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Four 'defrocked' clarets and one sauternes from the most celebrated estates in all Bordeaux

Jonathan Ray from issue 3 October

The shifting sands of this blasted coronavirus — or, rather, the shifting sands of the government’s response to it — are driving us all mad. Having been lectured over the summer by Boris and co. on the importance of getting back to work, taking public transport, going to the local and eating out, we’re now told what selfish, virus-spreading twits we are and that we must be in bed by 10 p.m. or else. Folk at one end of our tiny island are told to do one thing and folk at the other end something completely different. It’s utterly bonkers and deeply confusing.

Some things never change, however, and lovers of fine, you’ll-never-guess-where-this-is-from vino will be heartened by our annual offer of so-called ‘defrocked’ clarets courtesy of FromVineyardsDirect. Thank goodness for little pleasures.

These wines are the over-production of some of the finest chateaux in all Bordeaux, and I mean the finest. In some years, some grapes grow more plentifully than others and there is a bit too much Merlot, say, for the blends that make up the estates’ grands vins. These surplus wines — made by the same winemaking teams, in the same cellars, with the same care and attention — used to be sold discreetly to the top restaurants of France until that canny wine-hound Esme Johnstone snuffled them out and starting nabbing them for his customers. I can’t name the chateaux but I can hint.

Four ‘defrocked’ clarets and one sauternes from the most celebrated estates in all Bordeaux

‘Aha, cute ale snug!’ you might exclaim on spying the elegant chateau — overlooked by the three churches of Saint Emilion — that’s responsible for the 2017 St Emilion (1). We offered this very wine last year to hoots of joy and it’s even better now. It’s still young but, with plenty of juicy Merlot to the fore, it’s made to be enjoyed in its youth and considering the same vintage of the grand vin is currently £3,340 a case, it’s something of a snip. £21.95 down from £22.95.

The 2014 St Julien (2) comes from a chateau famed for the beauty of its pebbles as well as the beauty of its wines. You know, the one with the striking orange label on its bottles. Come on, yes, that’s the one! A mouth-fillingly tasty Cabernet/Merlot blend, it’s full of dark bramble fruit, plums, cherries, tobacco and spice. £22.95 down from £23.95.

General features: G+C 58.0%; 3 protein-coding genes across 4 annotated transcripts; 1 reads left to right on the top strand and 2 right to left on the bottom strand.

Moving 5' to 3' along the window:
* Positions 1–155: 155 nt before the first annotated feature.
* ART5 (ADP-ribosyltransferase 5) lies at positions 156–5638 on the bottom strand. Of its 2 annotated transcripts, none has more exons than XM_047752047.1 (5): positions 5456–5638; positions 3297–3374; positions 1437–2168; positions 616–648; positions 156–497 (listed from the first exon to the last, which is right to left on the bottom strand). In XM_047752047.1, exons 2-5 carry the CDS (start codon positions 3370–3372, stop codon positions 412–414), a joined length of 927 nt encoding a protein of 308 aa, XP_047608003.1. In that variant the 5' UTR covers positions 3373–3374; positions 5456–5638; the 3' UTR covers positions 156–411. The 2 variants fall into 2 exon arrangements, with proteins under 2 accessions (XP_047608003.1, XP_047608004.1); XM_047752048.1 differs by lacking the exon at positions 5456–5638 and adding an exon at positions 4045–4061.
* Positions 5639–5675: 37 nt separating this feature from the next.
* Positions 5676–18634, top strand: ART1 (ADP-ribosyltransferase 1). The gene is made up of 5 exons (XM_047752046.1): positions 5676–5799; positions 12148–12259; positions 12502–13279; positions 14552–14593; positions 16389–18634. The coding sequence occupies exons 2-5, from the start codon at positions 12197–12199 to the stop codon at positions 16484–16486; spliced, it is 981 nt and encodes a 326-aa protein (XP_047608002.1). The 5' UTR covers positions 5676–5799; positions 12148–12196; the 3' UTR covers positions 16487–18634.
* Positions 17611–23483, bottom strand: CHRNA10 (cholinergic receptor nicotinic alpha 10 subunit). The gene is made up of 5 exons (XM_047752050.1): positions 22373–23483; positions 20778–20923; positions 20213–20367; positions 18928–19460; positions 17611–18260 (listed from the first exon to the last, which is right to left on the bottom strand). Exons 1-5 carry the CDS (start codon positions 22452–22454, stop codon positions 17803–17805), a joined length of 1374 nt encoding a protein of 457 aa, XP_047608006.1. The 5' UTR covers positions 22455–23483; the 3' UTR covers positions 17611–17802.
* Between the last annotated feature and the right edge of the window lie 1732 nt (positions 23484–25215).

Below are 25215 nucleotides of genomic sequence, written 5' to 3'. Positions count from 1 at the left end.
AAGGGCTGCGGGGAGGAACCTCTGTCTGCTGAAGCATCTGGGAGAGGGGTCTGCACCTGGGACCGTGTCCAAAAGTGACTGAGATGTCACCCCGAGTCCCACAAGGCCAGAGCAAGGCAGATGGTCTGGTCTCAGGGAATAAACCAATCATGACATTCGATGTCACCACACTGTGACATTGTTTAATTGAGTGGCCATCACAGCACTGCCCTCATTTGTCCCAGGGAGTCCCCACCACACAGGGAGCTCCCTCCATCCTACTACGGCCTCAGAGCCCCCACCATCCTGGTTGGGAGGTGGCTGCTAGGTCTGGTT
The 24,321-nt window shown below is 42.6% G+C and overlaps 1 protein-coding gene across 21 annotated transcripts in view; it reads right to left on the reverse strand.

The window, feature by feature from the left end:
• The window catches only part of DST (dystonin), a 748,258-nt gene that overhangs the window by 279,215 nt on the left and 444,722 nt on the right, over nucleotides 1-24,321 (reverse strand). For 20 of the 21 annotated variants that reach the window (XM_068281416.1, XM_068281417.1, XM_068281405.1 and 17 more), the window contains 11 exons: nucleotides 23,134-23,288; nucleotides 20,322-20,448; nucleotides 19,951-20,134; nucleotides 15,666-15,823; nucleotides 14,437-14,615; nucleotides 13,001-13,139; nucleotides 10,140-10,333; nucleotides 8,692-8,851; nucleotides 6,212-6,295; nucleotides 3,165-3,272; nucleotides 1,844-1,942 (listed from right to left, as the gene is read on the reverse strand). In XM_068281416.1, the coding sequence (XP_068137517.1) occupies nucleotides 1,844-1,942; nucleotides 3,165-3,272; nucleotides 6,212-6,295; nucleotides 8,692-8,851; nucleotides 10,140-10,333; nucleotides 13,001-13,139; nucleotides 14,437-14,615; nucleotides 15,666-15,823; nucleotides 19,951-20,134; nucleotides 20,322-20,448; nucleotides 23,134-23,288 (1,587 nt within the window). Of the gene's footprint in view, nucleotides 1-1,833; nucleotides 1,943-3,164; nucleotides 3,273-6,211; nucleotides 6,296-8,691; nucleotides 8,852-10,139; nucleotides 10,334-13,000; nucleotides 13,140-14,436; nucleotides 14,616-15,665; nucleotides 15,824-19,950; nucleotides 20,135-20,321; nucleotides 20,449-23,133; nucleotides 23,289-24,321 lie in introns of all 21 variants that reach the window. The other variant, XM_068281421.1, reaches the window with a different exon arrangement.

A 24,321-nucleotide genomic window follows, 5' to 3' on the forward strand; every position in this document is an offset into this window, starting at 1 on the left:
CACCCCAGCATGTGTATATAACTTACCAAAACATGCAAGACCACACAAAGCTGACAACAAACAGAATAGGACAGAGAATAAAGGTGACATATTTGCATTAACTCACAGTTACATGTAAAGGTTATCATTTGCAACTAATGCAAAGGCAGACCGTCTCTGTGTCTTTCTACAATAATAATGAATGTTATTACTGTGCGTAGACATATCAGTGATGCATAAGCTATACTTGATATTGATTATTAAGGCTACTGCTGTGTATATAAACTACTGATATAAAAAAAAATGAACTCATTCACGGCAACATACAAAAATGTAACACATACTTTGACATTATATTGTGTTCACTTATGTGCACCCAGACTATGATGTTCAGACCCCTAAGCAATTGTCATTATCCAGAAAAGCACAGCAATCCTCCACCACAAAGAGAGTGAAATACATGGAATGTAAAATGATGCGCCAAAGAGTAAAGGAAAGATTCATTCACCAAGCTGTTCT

The 2017 Margaux (3) is brand new but from the same impeccable source as the 2015 and 2016 incarnations, both of which sold out the minute they were offered. It has the same deliciously scented nose as its predecessors, the same rich, juicy fruit, the same long finish and the same, ha, exact gum aura. It’s young but already deeply rewarding and will keep for ages. £22.95 down from £23.95.

Like a friend in tight embrace, the 2017 Pauillac (4) is a wine to throw one’s arms around and hug close. Again, Merlot is the key to its approachability. The fruit is rich, dark and intense and the nose is classic, classy claret with hints of cedar and tobacco. The same vintage of the chateau’s top wine is yours for £5,760 per dozen if you’re interested, for which price you could buy 262 bottles of this. £21.95 down from £22.95.

Finally, the 2017 Sauternes (5), produced at the most famous of all Sauternes estates and I can’t be more obvious than that. It doesn’t claim the rich, concentrated, oily succulence that the grand vin does but it’s hugely enjoyable nonetheless with a delicate barley sugar sweetness. And it’s made in just the same laborious manner — picked grape by grape after five, six or even seven passes through the vineyard — and must surely cost more to produce than they’re selling it for. £14.95 per 37.5cl down from £15.95.

The mixed case has three bottles each of wines 1-4 and delivery, as ever, is free.